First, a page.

Meanwhile, if the catalytic converter and the upstream sensor are working properly, the downstream oxygen sensor should drift just above .5 volts in a lazy fashion. It should never mirror the operation of the front sensor if the catalyst is properly storing oxygen.
Code P0138 is set when the downstream sensor sends too high of a voltage signal for an extended period of time. Too high typically means higher than 1.1 volts, which is very high for a traditional zirconia style sensor. The bank one portion of the code indicates that the issue is on the side of the engine that houses the number one cylinder (only applies to engines with a ‘V’ or boxer configuration). If you’re working on an engine with two banks and four sensors, make sure you know which is Bank 1 and which is Bank 2 on the vehicle you’re working on so you’ll know you’re working on the right O2 sensor.
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Since the code is for sensor 2, we know that we’re dealing with the downstream oxygen sensor.
What are the Possible Causes of the P0138 Code?
Although the P0138 code often appears due to a worn-out oxygen sensor, it’s not the only condition that can trigger this error.
This diagnostic code can also appear when any of the related components fail.
That’s why, apart from knowing the symptoms to watch out for, it is also a good idea to know what causes a P0138 error code. Below is a list of common causes:
- Faulty oxygen sensor
- A rich running condition caused by a fuel delivery issue (e.g., excessive fuel pressure)
- Damaged wiring or connections
- A problem with the PCM, such as software in need of an update
What are the Common Symptoms of the P0138 Code?
With a P0138 code, here are the common symptoms you should keep an eye out for:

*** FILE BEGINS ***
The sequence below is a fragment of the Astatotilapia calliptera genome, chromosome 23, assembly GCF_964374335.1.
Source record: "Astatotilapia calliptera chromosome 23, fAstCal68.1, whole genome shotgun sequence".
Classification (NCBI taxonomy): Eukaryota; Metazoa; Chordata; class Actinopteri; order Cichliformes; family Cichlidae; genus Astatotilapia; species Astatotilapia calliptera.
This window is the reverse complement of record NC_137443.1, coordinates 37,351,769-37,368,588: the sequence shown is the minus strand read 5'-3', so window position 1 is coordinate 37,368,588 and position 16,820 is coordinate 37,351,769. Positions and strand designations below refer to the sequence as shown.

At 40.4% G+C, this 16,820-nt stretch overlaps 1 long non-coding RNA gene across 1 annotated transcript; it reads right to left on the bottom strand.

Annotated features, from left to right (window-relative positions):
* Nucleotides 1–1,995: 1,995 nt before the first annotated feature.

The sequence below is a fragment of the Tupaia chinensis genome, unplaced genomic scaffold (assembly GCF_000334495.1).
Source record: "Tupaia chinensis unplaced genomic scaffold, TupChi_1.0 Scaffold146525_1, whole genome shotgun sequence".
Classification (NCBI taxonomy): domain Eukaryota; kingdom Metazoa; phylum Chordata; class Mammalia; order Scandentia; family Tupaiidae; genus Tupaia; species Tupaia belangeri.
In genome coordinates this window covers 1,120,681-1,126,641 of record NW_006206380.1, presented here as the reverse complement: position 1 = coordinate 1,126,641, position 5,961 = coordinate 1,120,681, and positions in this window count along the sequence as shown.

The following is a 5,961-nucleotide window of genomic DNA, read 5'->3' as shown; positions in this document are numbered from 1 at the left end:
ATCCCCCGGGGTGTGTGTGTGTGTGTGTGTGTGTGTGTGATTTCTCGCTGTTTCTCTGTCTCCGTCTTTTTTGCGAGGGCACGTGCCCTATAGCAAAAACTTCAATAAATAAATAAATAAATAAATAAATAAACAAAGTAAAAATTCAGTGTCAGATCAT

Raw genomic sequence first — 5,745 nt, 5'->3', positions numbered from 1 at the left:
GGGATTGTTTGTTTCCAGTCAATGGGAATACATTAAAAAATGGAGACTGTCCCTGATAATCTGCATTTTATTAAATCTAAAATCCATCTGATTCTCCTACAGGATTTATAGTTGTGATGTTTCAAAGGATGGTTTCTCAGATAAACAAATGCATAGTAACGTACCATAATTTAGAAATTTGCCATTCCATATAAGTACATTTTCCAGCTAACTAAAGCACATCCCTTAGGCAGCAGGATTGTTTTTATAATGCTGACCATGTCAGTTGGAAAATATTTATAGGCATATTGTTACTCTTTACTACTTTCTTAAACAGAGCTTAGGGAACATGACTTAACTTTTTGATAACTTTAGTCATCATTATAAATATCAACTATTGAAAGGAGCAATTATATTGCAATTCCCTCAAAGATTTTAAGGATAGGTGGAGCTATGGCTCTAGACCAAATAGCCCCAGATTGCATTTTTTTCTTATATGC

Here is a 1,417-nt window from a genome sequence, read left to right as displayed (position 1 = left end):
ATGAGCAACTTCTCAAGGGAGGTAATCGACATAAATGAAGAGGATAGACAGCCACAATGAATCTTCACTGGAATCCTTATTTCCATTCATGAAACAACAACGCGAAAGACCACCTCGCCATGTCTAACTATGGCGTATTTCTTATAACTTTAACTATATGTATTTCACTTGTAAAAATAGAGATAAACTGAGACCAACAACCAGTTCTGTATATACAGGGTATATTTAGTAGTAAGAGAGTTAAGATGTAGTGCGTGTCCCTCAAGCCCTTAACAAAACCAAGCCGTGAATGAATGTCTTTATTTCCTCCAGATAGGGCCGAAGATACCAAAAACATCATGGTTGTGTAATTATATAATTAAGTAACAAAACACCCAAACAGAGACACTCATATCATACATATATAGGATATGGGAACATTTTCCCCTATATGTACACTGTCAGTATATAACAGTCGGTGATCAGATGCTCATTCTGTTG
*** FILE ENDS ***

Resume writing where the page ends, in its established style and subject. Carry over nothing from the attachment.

- Illuminated check engine light
- Engine misfire
- Excessive fuel consumption
- Rough idling
- Lack of acceleration
If your vehicle exhibits any of the signs above, get your vehicle diagnosed properly by a certified mechanic.
How to Diagnose the P0138 Code
Getting the right diagnosis for any error code is extremely difficult. However, we live in the information age, so guides and troubleshooting material for the error code P0138 are easily accessible.
Below are some videos you can look at to get a better grasp of the diagnosis process for a P0138 code:
How to Fix the P00138 Code
There are individual solutions for each root cause of certain trouble codes—there’s no one way to fix or address a specific error code. The same goes for a P0138.
Vehicles can also be vastly different from one another. There may be different ways to address a particular error code, depending on the year, make, and model of your vehicle—so always check your owner’s manual before attempting a fix.
Repair manuals, such as those from Chilton, are useful. However, you may want to get an ALLDATA subscription if you’re serious about DIY auto repair. They have single-vehicle subscriptions for DIYers that provide detailed factory repair information.
Where to Get a Quality Oxygen Sensor to Fix the P0138 Code
A bad oxygen sensor interferes with the engine and exhaust system, causing issues like reduced fuel efficiency. Ignoring the P0138 code might lead to more serious problems later on. Fortunately, you can order a new oxygen sensor at a competitive price from CarParts.com.
Make CarParts.com your one-stop shop for oxygen sensors and other replacement automotive parts. We exclusively source our products from trusted manufacturers, ensuring that you get the performance and reliability you deserve. Our website is easy to navigate. You can quickly find the right part that fits your vehicle by entering specific details into the integrated vehicle selector. Enjoy fast shipping that can deliver your new parts to your doorstep in as fast as two business days as long as you order by 12 PM ET.
So what are you waiting for? Check out our extensive selection of oxygen sensors and find one that fits your vehicle and budget!